Boost logo

Boost :

Subject: Re: [boost] Boost.Convert+Boost.Parameter
From: Andrey Semashev (andrey.semashev_at_[hidden])
Date: 2009-02-28 10:22:20

Vladimir Batov wrote:

>> I don't understand what exactly you are trying to achieve. The
>> conversion logic has to be concentrated somewhere,
> The conversion logic for user-defined typed is often merely to provide
> op>> and op<< (as lexical_cast integrates user types). When one needs
> more, additional conversion logic is often concentrated in I/O Stream
> manipulators.
>> and I think it should be somewhere related to the source or the target
>> type. In the nearby thread we were discussing conversion of
>> user-defined types:
>> std::string str = convert::to< std::string >(u, uppercase_ = true);
> Yes, it's is a typical case. All needed to have it integrated is to
> provide op>> and op<<. That is
> std::ostream& operator<<(std::ostream& str, uuid const& id)
> {
> str << id.as_string();
> return str;
> }
> and a similar op>> get uuid integrated. I.e. nothing close to the
> complexity of your example.

I'm all for using the user-defined operator<< for default
lexical_cast-style conversion. The code snippet I posted did not support
it as I did not invest much time in it.

What isn't clear to me is how the more elaborate cases will be covered
by your library.

> If you need additional (like "uppercase")
> configuration, one writes uppercase manipulator that will pass an
> additional parameter to op<<. Like
> string s = convert::to<string>(uuid) >> uppercase;
> std::ostream& operator<<(std::ostream& str, uuid const& id)
> {
> ...extract uppercase command from the stream...
> str << id.as_string();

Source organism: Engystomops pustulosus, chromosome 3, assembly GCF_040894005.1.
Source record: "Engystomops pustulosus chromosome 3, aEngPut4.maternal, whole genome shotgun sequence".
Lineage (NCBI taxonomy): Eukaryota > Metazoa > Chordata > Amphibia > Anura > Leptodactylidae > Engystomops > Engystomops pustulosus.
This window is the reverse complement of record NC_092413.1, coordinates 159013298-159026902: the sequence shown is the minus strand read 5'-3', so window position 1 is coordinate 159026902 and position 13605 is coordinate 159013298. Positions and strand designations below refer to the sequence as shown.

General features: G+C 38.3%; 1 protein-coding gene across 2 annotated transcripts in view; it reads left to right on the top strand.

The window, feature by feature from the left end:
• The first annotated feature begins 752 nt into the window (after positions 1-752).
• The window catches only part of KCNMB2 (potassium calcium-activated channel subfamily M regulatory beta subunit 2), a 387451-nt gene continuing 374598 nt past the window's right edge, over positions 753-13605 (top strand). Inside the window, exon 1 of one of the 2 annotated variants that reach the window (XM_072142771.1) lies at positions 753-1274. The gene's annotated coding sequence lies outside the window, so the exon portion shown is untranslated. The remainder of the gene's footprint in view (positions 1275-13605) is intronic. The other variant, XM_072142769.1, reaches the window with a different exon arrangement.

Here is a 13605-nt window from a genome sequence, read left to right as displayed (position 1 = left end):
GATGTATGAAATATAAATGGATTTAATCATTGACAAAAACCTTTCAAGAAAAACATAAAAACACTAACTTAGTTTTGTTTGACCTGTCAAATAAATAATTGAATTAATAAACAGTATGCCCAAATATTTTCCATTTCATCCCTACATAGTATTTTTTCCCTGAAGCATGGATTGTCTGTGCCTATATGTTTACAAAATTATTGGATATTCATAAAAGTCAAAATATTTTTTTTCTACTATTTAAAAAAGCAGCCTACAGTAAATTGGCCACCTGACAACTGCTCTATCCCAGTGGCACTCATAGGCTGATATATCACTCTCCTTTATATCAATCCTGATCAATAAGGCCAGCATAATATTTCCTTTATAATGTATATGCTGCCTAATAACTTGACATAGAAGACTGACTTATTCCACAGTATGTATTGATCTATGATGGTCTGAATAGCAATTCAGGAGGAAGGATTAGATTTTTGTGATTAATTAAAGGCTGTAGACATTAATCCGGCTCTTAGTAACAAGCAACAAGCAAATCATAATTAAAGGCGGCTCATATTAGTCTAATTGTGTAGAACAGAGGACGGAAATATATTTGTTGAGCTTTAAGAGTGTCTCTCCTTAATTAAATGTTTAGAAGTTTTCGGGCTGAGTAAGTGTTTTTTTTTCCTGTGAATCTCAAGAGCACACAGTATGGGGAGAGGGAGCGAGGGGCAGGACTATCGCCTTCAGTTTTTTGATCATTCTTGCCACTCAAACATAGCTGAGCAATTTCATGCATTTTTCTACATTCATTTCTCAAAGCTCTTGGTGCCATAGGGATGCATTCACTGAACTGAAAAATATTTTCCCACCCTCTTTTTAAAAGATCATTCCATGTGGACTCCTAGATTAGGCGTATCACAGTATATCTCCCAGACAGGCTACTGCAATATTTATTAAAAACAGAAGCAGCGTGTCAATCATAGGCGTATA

> return str;
> }

Two notes regarding this:
1. If I understand you correctly, the "casual" user won't be able to
extend the conversion, because the operator<< defined by the uuid
developer still has to know what kind of hint the manipulator may have
put into the stream.
2. It's not clear to me how the conversion hint will be put into the
stream. What's behind the "...extract uppercase command from the
stream..." line?

>> Do I understand correctly that the manipulators are used to format or
>> parse the input by defining their streaming operators? If so, then how
>> do the manipulators compose with each other? If I write:
>> int i = convert::from(str, -1) >> my_special_formatter
>> >> my_super_special_formatter;
>> which one will be called?
> They are called in the order or their appearance. Sometimes it matters,
> sometimes it does not. Like std::ws (enabled by default) needs to be first.

I assume, you mean that the manipulators don't actually do
formatting/parsing, but instead do something tricky with the stream, am
I right?

If so, it begins to look like you're trying to invent a run-time
alternative to Boost.Parameter with a different syntax.

>> I think that the default value should be immediately recognizable. The
>> default_ keyword does that. There were alternative syntax suggestions
>> that provided that, too. I think, we should strive to the cleanest
>> interface we can provide.
> Oh, well, sounds great... but I am not sure. Feels like you are chasing
> that immediate recognize-ability a bit too hard.

You asked my opinion, didn't you? :)

>> If you declare conversion functions with Boost.Parameter macros, you
>> will be able to get rid of the inner parenthesis:
>> int i = convert::to<int>(str, radix_ = 10, locale_= ...);
>> int i = convert::from(str, -1, radix_ = 10, locale_= ...);
> Yes, I know. I am not that keen though... and does not it have some
> limit on the number of arguments?

Well, everything has its limits. Are up to 10 arguments limiting for
you? 20? 50? Since we're talking about syntax nuances, trying to polish
the interface, having more than 10 arguments for type conversion is a
bit out of line, no matter how these arguments are specified.

Boost list run by bdawes at, gregod at, cpdaniel at, john at